Military Update: Big-screen TV sales, year-round reserve shopping sought
March 16, 2003
A House panel with oversight responsibility for military stores might decide to extend year-round commissary shopping privileges to reservists and National Guardsmen to recognize their expanded role in the nation's defense. Drilling reservists now are allowed only 24 shopping days a year.
Representatives of service associations and of companies who manufacture and supply products to base stores testified March 12 and "made a strong case" for year-round commissary shopping for reserves, said Rep. John McHugh, R-N.Y., chairman of the Total Forces Subcommittee of the House Armed Services Committee.
Advocates for store patrons and store suppliers also joined to:
Call for an end to restrictions on the sale of certain products in exchanges such as large-screen televisions, furniture and expensive jewelry.Criticize the Bush administration for continuing to look at privatizing stores, which opponents say will dilute patron savings.Challenge recent General Accounting Office recommendations to add private-label products to commissary shelves as a way to hold down costs.Oppose a cost-saving initiative from Defense to shift to variable pricing in commissaries. All items now are fixed at 5 percent above cost.McHugh said the full committee's decision to reorganize and change the name of his panel from Military Personnel to Total Force was "very appropriate" as tens of thousands of reservists and Guardsmen mobilize for the war on terrorism and possible war with Iraq.
"Because the security of our nation relies so directly on reserve components, you can be sure this subcommittee will examine reserve support and benefit programs very closely," McHugh said.
Representatives for two umbrella groups of service associations — The Military Coalition and National Military and Veterans Alliance — testified along with representatives of suppliers, the Armed Forces Marketing Council and the American Logistics Association. All agreed Congress should expand the commissary benefit not only to drilling reservists but to "gray area" retirees — reservists with enough years to retire but have to wait until age 60 for retired pay and full benefits.
During a hearing break, McHugh said he would wait to hear testimony from Defense leaders and the director of the Defense Commissary Agency director April 2 before deciding whether to support full commissary privileges for reservists, a benefit valued at $2,400 a year for a family of four living near base. Past concerns about giving reservists year-round shopping privileges focused on preserving the benefit from the wrath of civilian grocers. But U.S. reliance on reserves has gone up dramatically, McHugh suggested.
Panel colleague Marty Meehan, D-Mass., agreed.
"With significantly increased deployment of the reserve component, I sense the need to relook at the use of military resale activities by reserve components," said Meehan. He also wants to remove a ban on base exchanges selling televisions larger than 36 inches.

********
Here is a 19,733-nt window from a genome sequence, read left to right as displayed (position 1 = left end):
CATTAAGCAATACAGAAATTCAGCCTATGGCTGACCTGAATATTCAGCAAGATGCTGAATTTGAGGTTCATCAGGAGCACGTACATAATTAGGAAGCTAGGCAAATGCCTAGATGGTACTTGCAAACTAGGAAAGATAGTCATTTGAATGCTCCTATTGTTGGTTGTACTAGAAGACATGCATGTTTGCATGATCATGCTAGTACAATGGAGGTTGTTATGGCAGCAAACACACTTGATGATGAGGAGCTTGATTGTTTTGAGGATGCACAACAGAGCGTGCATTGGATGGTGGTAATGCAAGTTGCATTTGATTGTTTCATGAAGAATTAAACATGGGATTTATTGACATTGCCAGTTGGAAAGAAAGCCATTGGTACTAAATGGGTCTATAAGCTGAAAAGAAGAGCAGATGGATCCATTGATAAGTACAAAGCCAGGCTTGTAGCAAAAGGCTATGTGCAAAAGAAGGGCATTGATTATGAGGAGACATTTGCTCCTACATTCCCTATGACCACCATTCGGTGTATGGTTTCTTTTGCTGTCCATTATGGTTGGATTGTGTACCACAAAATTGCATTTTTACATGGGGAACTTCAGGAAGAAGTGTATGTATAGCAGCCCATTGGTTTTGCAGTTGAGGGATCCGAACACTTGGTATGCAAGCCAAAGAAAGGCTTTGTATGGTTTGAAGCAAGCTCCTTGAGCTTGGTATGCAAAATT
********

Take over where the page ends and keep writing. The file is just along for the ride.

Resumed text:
"Working families all over America have these wide-screen television sets. And men and women in the military, and their families, ought to have the same opportunity," said Meehan.
Lloyd Johnson, with the Armed Forces Marketing Council, said restrictions on exchange sales no longer protect "mom-and-pop" stores, "already a dying breed" due to large retailers. But restrictions on large screen TVs, for example, hurt military consumers in two ways. Shoppers pay a higher price not only for product but for using commercial credit cards or consumer loans. Base exchanges offer Star Card loans at 9 percent, less than half the commercial rate.
McHugh defended base stores and recreational activities as "the adhesive that bonds the military community." Those who attack them in search of savings "don't understand the very unique and very important military culture," he said.
Still, "the rumor mill is awash with proposals to restructure, privatize and somehow cut these programs." Too much is at stake, McHugh said, "to allow decisions on these programs to be driven solely by fiscal and financial calculation."
Joe Barnes, national executive secretary for the Fleet Reserve Association, represented The Military Coalition on this issue at the hearing. He noted that Defense officials have proposed giving commissary shopping privileges to the 40 percent of store employees not already eligible. Doing so, while denying year-round shopping to reservists, would be hard to defend, Barnes warned.
In February 2002, Defense Secretary Donald Rumsfeld said he still was considering privatizing commissaries, that is, turning some over to commercial retailers. Meanwhile, his staff is studying value pricing and private labels. Boyd Raines, chairman of the American Logistics Association, said those initiatives only will raise patron costs and degrade the benefit.
Retired Maj. Gen. Richard Murray, president of the National Association for Uniformed Services, said base stores can't be transferred to the private sector "without destroying the purpose for which they have been established, or the value they provide to our troops."
Murray, who commanded the Army and Air Force Exchange Service about 20 years ago, said a large grocer could operate more efficiently about 20 percent of commissaries, the big stateside stores. But it would want to close the other 80 percent, he said, or charge DOD more to operate these small commissaries "then we are spending now to operate all commissaries."
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